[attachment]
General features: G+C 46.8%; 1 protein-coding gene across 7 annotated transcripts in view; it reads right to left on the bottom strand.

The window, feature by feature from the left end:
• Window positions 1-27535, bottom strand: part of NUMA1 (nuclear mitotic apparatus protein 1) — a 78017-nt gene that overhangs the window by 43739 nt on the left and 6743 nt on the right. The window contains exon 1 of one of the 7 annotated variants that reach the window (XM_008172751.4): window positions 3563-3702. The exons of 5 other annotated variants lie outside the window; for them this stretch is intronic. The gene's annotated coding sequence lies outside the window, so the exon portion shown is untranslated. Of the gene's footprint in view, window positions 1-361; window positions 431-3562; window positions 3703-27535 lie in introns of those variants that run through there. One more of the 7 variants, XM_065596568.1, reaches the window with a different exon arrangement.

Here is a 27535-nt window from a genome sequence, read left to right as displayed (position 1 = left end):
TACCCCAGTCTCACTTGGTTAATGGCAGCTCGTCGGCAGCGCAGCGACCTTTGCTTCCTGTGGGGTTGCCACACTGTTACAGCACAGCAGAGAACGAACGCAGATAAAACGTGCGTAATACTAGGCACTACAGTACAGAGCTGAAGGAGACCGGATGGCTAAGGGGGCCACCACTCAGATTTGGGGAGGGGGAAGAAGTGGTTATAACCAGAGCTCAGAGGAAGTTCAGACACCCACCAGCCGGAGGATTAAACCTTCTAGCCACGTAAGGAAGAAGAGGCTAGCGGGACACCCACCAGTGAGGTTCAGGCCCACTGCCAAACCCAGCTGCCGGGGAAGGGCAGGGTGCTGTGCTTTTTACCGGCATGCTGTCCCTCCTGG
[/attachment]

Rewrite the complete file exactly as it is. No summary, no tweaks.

General features: G+C 46.8%; 1 protein-coding gene across 7 annotated transcripts in view; it reads right to left on the bottom strand.

The window, feature by feature from the left end:
• Window positions 1-27535, bottom strand: part of NUMA1 (nuclear mitotic apparatus protein 1) — a 78017-nt gene that overhangs the window by 43739 nt on the left and 6743 nt on the right. The window contains exon 1 of one of the 7 annotated variants that reach the window (XM_008172751.4): window positions 3563-3702. The exons of 5 other annotated variants lie outside the window; for them this stretch is intronic. The gene's annotated coding sequence lies outside the window, so the exon portion shown is untranslated. Of the gene's footprint in view, window positions 1-361; window positions 431-3562; window positions 3703-27535 lie in introns of those variants that run through there. One more of the 7 variants, XM_065596568.1, reaches the window with a different exon arrangement.

Here is a 27535-nt window from a genome sequence, read left to right as displayed (position 1 = left end):
TACCCCAGTCTCACTTGGTTAATGGCAGCTCGTCGGCAGCGCAGCGACCTTTGCTTCCTGTGGGGTTGCCACACTGTTACAGCACAGCAGAGAACGAACGCAGATAAAACGTGCGTAATACTAGGCACTACAGTACAGAGCTGAAGGAGACCGGATGGCTAAGGGGGCCACCACTCAGATTTGGGGAGGGGGAAGAAGTGGTTATAACCAGAGCTCAGAGGAAGTTCAGACACCCACCAGCCGGAGGATTAAACCTTCTAGCCACGTAAGGAAGAAGAGGCTAGCGGGACACCCACCAGTGAGGTTCAGGCCCACTGCCAAACCCAGCTGCCGGGGAAGGGCAGGGTGCTGTGCTTTTTACCGGCATGCTGTCCCTCCTGG